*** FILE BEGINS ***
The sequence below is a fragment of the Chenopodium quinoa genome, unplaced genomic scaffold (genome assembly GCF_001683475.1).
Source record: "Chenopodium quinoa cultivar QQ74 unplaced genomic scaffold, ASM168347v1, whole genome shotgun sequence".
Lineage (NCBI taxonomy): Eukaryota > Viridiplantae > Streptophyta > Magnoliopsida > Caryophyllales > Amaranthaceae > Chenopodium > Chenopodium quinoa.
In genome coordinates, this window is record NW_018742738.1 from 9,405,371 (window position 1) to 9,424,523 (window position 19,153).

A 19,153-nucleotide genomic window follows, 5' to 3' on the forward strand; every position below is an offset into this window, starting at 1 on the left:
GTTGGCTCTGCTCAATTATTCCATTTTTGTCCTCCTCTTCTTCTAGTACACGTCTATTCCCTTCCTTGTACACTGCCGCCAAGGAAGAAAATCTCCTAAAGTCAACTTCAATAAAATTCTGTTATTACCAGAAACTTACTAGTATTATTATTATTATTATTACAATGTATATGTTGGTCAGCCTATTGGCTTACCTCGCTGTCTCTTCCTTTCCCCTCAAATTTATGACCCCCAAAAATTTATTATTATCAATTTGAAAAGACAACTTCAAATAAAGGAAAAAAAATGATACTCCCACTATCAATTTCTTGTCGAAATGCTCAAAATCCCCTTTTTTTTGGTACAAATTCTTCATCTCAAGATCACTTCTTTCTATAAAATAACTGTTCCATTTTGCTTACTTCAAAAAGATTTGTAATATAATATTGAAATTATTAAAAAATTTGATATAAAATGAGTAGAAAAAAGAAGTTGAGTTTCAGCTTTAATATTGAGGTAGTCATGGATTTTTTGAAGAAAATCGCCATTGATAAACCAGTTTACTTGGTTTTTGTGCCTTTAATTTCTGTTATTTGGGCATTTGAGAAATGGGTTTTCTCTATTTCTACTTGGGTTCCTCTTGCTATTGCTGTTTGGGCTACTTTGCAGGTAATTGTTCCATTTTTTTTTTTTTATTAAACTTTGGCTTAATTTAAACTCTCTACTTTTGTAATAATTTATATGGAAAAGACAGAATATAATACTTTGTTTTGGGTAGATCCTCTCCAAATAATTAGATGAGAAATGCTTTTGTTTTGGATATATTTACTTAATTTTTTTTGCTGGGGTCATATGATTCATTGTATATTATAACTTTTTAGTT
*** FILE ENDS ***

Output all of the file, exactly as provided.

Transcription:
The sequence below is a fragment of the Chenopodium quinoa genome, unplaced genomic scaffold (genome assembly GCF_001683475.1).
Source record: "Chenopodium quinoa cultivar QQ74 unplaced genomic scaffold, ASM168347v1, whole genome shotgun sequence".
Lineage (NCBI taxonomy): Eukaryota > Viridiplantae > Streptophyta > Magnoliopsida > Caryophyllales > Amaranthaceae > Chenopodium > Chenopodium quinoa.
In genome coordinates, this window is record NW_018742738.1 from 9,405,371 (window position 1) to 9,424,523 (window position 19,153).

A 19,153-nucleotide genomic window follows, 5' to 3' on the forward strand; every position below is an offset into this window, starting at 1 on the left:
GTTGGCTCTGCTCAATTATTCCATTTTTGTCCTCCTCTTCTTCTAGTACACGTCTATTCCCTTCCTTGTACACTGCCGCCAAGGAAGAAAATCTCCTAAAGTCAACTTCAATAAAATTCTGTTATTACCAGAAACTTACTAGTATTATTATTATTATTATTACAATGTATATGTTGGTCAGCCTATTGGCTTACCTCGCTGTCTCTTCCTTTCCCCTCAAATTTATGACCCCCAAAAATTTATTATTATCAATTTGAAAAGACAACTTCAAATAAAGGAAAAAAAATGATACTCCCACTATCAATTTCTTGTCGAAATGCTCAAAATCCCCTTTTTTTTGGTACAAATTCTTCATCTCAAGATCACTTCTTTCTATAAAATAACTGTTCCATTTTGCTTACTTCAAAAAGATTTGTAATATAATATTGAAATTATTAAAAAATTTGATATAAAATGAGTAGAAAAAAGAAGTTGAGTTTCAGCTTTAATATTGAGGTAGTCATGGATTTTTTGAAGAAAATCGCCATTGATAAACCAGTTTACTTGGTTTTTGTGCCTTTAATTTCTGTTATTTGGGCATTTGAGAAATGGGTTTTCTCTATTTCTACTTGGGTTCCTCTTGCTATTGCTGTTTGGGCTACTTTGCAGGTAATTGTTCCATTTTTTTTTTTTTATTAAACTTTGGCTTAATTTAAACTCTCTACTTTTGTAATAATTTATATGGAAAAGACAGAATATAATACTTTGTTTTGGGTAGATCCTCTCCAAATAATTAGATGAGAAATGCTTTTGTTTTGGATATATTTACTTAATTTTTTTTGCTGGGGTCATATGATTCATTGTATATTATAACTTTTTAGTT